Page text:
This means the image is actually (roughly) 540 x 450px on your canvas, which is why the quality looks significantly reduced compared to the full size image.
     
  2. When copying this image and using File > New From Clipboard, it will be pasted using the above scaling, hence the size of the document created in your screenshot.
     
  3. File > New From Clipboard in Affinity always uses 72 DPI (this is logged with our developers as an Improvement), so not only will the lower physical resolution be used in the new document, it may also have a lower DPI.

I hope this clears things up :) 

Thank you for the information.  I'll need to process this to figure out how I feel about it all.

There are two things I come away with lately...  I'm always told, "oh, you're not using photoshop" and if you want to have smaller images (such as in a banner or flyer), it's not actually best to have a higher resolution item.

Keeping my head straight about what I'm looking at (resolution, etc) and WHERE is a bit difficult...

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16 hours ago, Nita Reed said:

Shouldn't the image I place into an existing document retain its high resolution?

It depends on how you place it (and whether you place an "image" image or a "pixel" image).

Here the source from a 300dpi document is saved on disk as a PNG image, resulting in 2016 x 1962px size bitmap.

Then this file is placed in a 72dpi and 300dpi Affinity Photo A4-size documents, showing that the pixel dimension is retained (the image just looks much bigger in the low resolution 72dpi document).

Additionally, the same image is also copied via Clipboard from the source document (where it is 300dpi and has 2016 x 1962px when rasterized to a pixel layer) to the destination documents, and here it can be seen that Affinity apps resize (by design) the image placed on the Clipboard according to the DPI of the destination document. So when pasting the same image to a 300dpi document, the pixel dimension is retained, but when to a 72dpi image, this results in reduced size of 484 x 471px.

300dpidoc.jpg.7772d006b60f02fdd684e73cc16cde2b.jpg

72dpidoc.jpg.23c388a3cedf941b61d805e8ecd216e4.jpg

When copy pasting via Clipboard across Affinity apps, whether the resizing happens depends on whether an image or pixel layer is copied. If a rasterized layer is converted in Publisher to an image object, the source DPI is retained in image meta data, and the original pixel dimensions would be retained, even when pasting to a document with different document DPI. In this case this would result in having the same size of image pasted in a 72dpi document as the image file placed by using File > Place.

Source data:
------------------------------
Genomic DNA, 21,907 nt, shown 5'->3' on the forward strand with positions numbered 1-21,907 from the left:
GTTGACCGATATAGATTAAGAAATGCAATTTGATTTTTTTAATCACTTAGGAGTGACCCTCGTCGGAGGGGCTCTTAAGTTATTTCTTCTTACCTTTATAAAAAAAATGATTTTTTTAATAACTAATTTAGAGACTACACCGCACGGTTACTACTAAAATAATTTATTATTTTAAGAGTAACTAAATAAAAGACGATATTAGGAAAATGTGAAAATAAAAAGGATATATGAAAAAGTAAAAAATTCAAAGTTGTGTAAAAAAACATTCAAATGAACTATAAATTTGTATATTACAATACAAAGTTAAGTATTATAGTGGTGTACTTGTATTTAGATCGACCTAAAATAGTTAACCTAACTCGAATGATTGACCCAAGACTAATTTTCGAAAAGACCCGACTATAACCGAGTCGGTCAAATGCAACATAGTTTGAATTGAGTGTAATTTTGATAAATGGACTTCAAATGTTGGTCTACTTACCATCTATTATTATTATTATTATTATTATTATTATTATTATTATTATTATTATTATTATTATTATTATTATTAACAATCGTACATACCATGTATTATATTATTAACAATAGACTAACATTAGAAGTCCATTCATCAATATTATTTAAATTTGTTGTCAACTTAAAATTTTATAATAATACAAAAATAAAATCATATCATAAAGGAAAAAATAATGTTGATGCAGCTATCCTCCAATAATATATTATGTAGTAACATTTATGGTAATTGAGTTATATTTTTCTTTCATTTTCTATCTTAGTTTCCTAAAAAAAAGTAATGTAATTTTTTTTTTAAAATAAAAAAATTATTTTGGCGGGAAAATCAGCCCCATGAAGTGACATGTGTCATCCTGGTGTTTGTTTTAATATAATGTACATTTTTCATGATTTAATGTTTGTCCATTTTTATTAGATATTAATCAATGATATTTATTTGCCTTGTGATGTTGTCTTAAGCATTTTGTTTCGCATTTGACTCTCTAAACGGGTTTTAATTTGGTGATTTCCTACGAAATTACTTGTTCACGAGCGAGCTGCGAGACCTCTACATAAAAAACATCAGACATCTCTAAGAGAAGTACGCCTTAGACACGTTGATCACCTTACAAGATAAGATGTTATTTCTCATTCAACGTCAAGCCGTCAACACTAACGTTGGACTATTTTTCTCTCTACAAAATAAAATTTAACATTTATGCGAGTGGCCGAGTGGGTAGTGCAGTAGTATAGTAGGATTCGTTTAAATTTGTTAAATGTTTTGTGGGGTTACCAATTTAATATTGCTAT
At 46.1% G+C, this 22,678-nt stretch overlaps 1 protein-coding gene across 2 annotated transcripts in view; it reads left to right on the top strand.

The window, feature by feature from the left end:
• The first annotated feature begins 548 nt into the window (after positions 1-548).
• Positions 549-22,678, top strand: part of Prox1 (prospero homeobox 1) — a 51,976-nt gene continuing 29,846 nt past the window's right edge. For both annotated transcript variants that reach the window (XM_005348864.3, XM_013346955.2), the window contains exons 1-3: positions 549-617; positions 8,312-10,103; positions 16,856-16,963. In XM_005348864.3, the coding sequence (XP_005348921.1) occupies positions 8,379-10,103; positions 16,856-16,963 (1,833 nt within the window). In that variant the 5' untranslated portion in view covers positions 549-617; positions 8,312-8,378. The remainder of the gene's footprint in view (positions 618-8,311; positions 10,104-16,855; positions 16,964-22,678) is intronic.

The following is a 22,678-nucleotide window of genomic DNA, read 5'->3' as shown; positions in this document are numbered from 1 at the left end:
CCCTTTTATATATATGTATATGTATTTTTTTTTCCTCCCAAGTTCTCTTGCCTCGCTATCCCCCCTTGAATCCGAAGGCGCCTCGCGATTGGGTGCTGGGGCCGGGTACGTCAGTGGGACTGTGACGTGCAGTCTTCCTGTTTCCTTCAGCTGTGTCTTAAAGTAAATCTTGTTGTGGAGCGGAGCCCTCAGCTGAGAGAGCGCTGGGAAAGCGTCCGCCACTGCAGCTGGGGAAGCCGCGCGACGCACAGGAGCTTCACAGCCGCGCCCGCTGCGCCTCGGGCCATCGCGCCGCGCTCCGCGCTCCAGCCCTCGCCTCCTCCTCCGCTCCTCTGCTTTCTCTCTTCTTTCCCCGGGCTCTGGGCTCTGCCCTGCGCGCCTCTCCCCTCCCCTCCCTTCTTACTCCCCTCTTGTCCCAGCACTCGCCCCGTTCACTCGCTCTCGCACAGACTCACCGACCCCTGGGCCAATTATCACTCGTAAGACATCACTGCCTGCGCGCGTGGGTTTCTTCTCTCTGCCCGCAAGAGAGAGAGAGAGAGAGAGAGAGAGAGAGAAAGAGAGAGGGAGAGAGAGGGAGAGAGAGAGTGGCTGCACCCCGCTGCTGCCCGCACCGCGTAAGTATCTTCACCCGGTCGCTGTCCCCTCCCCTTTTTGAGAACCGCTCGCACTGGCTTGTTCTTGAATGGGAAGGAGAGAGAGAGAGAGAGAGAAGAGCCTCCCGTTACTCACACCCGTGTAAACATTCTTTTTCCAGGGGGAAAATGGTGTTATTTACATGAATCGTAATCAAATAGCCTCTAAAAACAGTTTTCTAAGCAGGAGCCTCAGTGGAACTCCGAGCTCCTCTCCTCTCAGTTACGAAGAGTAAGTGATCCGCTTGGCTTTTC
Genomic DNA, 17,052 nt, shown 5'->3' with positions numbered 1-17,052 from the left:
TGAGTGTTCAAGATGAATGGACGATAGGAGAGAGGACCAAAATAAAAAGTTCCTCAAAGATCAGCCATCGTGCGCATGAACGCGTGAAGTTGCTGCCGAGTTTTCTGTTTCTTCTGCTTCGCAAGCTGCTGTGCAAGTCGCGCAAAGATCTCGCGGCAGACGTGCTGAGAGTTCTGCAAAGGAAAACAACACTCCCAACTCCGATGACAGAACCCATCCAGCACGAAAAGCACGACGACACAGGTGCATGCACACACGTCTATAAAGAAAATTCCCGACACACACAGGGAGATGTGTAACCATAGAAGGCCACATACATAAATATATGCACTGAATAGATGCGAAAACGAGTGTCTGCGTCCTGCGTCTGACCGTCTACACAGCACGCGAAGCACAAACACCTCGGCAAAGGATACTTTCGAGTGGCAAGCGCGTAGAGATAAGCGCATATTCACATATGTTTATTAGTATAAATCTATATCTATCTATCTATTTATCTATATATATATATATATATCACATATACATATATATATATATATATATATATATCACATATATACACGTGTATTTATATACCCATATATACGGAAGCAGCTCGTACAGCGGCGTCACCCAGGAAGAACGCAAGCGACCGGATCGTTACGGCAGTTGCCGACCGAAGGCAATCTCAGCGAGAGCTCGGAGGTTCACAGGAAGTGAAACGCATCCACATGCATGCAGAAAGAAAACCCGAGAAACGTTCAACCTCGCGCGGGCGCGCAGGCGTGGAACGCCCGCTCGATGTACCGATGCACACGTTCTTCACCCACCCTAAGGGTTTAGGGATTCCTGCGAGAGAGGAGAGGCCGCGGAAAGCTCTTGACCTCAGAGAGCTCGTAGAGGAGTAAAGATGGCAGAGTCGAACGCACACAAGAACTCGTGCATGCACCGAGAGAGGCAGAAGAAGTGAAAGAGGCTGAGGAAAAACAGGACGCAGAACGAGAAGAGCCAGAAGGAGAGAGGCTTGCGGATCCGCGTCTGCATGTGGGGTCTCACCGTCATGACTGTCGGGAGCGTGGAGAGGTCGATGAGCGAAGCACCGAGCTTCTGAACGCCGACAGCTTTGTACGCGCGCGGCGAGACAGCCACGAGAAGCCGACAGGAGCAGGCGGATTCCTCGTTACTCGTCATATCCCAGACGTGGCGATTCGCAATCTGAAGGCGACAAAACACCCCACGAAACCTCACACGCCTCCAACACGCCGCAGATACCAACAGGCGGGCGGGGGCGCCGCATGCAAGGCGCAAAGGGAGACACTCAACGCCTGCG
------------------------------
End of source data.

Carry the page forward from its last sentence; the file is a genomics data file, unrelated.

UPDATE: I might have unnecessarily complicated the problem by showing behavior that might not be part of your specific problem, but since you appear to have experienced at least apparent reduction of resolution (understood as loss of details in the image), what I described above might be relevant. But I forgot the situation where the destination document has pixels as document unit (like you have in your screenshots): then placed and pasted raster images should directly be rendered using their pixel dimensions and complexities related to conflicts between document resolutions (DPI) have no effect. But as document unit can be changed simply by changing ruler units, this may easily happen inadvertently, and change of unit from pixel based to physical dimension based (like inches or millimeters), or vice versa, will change the way image data (including vector objects) will be exchanged and dimensioned when pasting between different apps (including Affinity apps themselves).

 

 

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58 minutes ago, Lagarto said:

It depends on how you place it (and whether you place an "image" image or a "pixel" image).

Here the source from a 300dpi document is saved on disk as a PNG image, resulting in 2016 x 1962px size bitmap.